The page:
Over the last few years, many power plants have started shifting to natural gas from coal, and thus coal shipments for railroad companies are decreasing. Eastern railroad company CSX Corp (CSX) is at disadvantage over its Western U.S. peers, Union Pacific Corporation (UNP) and Berkshire Hathaway (BRK.A)'s subsidiary BNSF Railway, due to its geographical location. The coal price from the Appalachian basin is about $63 per short ton, while the price in the Powder River basin, or PRB coal, where Union Pacific and BNSF are major railroad companies, is about $12 per short ton. Because of the high cost, the Appalachian basin has seen a decline in demand in comparison to PRB.
It is expected that domestic coal-shipment volume will stabilize this year, as the share of electricity produced by coal will increase to 40.2% from 39.1% in 2013. With the rise in coal consumption, power plants' coal stock will be reduced, increasing coal shipments.
However, this rise is expected to be short-term only, because many coal-fired plants are expected to retire by 2020. These plants are shutting down mainly for two reasons. One is the expected strict environmental rules to be proposed by the EPA, for power plants. The second is that long-term natural-gas prices are expected to stay low, which will make running plants through coal less economical. Because of the shutdown of these plants, coal-shipment volume will fall further over the long-term.
In export markets too, the company will face headwinds, because global oversupply of coal has led to a price drop, which is affecting the company's revenue. In the fourth quarter of 2013, the company's coal revenue per unit shipment fell by 4% over last quarter due to lower export prices.
Another worry for the company is the slowdown in China's economic growth to 7.7% last year, the slowest since 1999. This slowdown may lead to a slump in the country's coal imports, which will affect Australian miners as most of their coal is exported to China. Because of oversupply, Australia will increase their exports to Europe, where about 60% of CSX's coal export volume is shipped. CSX is expecting that its export shipment volume will drop to about 35 million tons this year from 44 million tons in 2013.
Although, CSX is trying to decrease its dependence on coal by expanding its other businesses, as coal shipment accounts for 23% of its revenue. The company's domestic as well as export shipment is expected to stay low, so its coal business will have a negative impact on its overall revenue growth.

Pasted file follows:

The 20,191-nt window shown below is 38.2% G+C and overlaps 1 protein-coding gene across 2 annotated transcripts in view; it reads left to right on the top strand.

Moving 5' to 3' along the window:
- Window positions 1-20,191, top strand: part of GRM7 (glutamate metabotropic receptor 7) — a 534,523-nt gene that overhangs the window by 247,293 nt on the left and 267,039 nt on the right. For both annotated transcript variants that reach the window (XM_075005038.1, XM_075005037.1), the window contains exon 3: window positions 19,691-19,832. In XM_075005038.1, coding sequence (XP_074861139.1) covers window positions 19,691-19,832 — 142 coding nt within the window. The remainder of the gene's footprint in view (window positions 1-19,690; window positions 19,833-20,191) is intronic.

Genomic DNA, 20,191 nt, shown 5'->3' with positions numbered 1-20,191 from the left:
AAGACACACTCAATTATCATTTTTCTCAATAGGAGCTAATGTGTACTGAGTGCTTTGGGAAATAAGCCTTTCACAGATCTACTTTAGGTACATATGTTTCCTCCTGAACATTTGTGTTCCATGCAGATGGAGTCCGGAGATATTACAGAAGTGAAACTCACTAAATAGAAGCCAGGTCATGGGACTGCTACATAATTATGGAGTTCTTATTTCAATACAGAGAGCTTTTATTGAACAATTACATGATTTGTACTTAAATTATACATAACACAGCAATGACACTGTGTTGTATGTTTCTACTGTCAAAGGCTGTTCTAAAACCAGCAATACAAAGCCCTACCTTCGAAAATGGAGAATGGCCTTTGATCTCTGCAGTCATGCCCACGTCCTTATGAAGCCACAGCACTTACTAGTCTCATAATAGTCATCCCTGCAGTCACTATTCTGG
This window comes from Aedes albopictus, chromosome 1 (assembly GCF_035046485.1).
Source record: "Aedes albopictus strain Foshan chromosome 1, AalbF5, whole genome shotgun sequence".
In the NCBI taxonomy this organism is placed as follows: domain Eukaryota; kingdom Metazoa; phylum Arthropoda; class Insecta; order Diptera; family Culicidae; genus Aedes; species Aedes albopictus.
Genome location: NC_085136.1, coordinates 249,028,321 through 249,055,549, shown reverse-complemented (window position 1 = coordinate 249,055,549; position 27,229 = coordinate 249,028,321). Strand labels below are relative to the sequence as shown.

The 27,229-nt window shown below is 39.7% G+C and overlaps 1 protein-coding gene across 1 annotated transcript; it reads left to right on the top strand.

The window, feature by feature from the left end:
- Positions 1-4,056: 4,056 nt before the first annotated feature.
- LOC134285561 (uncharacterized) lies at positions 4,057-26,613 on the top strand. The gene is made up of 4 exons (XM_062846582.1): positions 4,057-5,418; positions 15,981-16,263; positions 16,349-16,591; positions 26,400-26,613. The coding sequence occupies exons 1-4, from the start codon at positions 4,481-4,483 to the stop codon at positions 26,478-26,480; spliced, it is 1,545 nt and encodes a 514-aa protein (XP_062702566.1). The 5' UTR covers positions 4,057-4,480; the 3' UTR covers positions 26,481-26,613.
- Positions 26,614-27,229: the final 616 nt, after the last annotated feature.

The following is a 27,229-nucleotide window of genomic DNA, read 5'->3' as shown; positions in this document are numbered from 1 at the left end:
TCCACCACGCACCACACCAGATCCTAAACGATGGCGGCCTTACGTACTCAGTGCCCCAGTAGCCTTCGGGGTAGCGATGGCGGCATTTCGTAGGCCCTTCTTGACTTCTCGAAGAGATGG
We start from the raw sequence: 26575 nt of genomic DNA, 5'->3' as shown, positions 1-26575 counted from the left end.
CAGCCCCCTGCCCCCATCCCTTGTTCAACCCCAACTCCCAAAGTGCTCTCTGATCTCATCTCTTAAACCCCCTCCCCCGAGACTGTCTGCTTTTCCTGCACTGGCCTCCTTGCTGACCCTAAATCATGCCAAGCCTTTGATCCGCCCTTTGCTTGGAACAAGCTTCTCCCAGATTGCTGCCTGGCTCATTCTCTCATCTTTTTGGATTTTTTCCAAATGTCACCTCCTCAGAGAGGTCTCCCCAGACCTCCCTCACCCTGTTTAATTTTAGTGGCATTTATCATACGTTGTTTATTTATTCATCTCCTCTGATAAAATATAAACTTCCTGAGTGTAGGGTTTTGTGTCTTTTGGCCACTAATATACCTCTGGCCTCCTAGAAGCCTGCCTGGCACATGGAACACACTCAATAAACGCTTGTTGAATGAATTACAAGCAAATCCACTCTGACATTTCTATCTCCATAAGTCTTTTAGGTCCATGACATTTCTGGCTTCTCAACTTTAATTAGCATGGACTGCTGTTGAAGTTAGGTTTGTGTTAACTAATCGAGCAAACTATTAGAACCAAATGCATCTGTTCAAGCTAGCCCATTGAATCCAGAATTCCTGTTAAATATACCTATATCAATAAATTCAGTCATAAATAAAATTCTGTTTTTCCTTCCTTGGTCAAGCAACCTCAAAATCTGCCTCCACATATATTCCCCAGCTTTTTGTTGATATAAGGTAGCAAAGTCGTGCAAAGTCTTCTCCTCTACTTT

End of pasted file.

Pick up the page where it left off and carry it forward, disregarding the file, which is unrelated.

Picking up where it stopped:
Intermodal and crude by rail will boost the company's top line
Although the company's coal-shipment volume is decreasing, its other divisions have grown. The company is specifically bullish about its intermodal business, which showed quarter-over-quarter growth of 11% in car loads in the fourth quarter of 2013. The segment will benefit once its National Gateway initiative for creating an efficient rail route to link Mid-Atlantic ports with Midwestern markets is completed in 2015. After completion 95%, up from the current 90%, of the company's rail intermodal will move in a double-stack lane. Double-stack rails can carry 100% more goods than normal rails in one trip, so the company's shipment trips will lessen, and 20 million tons of carbon dioxide emissions will be reduced. Improved efficiency will make the company more competitive against truck companies, helping it to tap an estimated truck-load opportunity of about $9 million.
Crude by rail volume is rising
CSX is expecting crude oil from the Bakken shale formation in North Dakota to help it offset the declining coal volumes. Currently it contributes only 1% to the company's total shipment volume, but the market is growing rapidly. Last year, the company moved 46,000 loads of crude compared to 9,000 loads in 2012, and it is expecting another 50% rise this year. The company's shipment volume from the Bakken is increasing due to insufficient pipelines in the region. There are a few pipeline projects, such as TransCanada's (TRP) Keystone XL, Enbridge's (ENB) Northern Gateway, and Kinder Morgan's (KMI) Trans Mountain, which can decrease shipment of crude by rail, but approval of these projects is still doubtful due to political reasons. Moreover, none of these projects are focused toward East Coast refineries, which is CSX's main focus. Hence, I expect the company's crude-by-rail shipment will increase in the coming years.
However, there are safety concerns regarding shipment of Bakken oil through rail due to its combustible nature, and the concerns have increased due to train derailments that have occurred in the last few months. In fact, 85% of the tank cars in which crude is transported through trains are unsafe and need to be replaced with new tank cars. The estimated cost to upgrade all tank cars that are used for transportation of crude oil will be $2.4 billion to $4.8 billion. However, the new rules are not expected to come before 2015, and until then shipment through old tank cars will continue.
The decline in coal shipments is a major concern for CSX as both domestic and export volumes are falling, which will negatively affect the company's top line. However, the company is expecting to offset coal-shipment volume weakness by its intermodal business, which is continuously increasing. The company's crude shipment also has growth prospects. Despite new rules due to insufficient pipelines in the company's focus region, crude-by-rail volume is expected to grow. The company has previously given guidance of double-digit earnings growth by 2015 over its 2013 base, but looking at the weakness in coal demand it looks uncertain at the moment. My recommendation for this stock is to hold the position, but not make any new positions.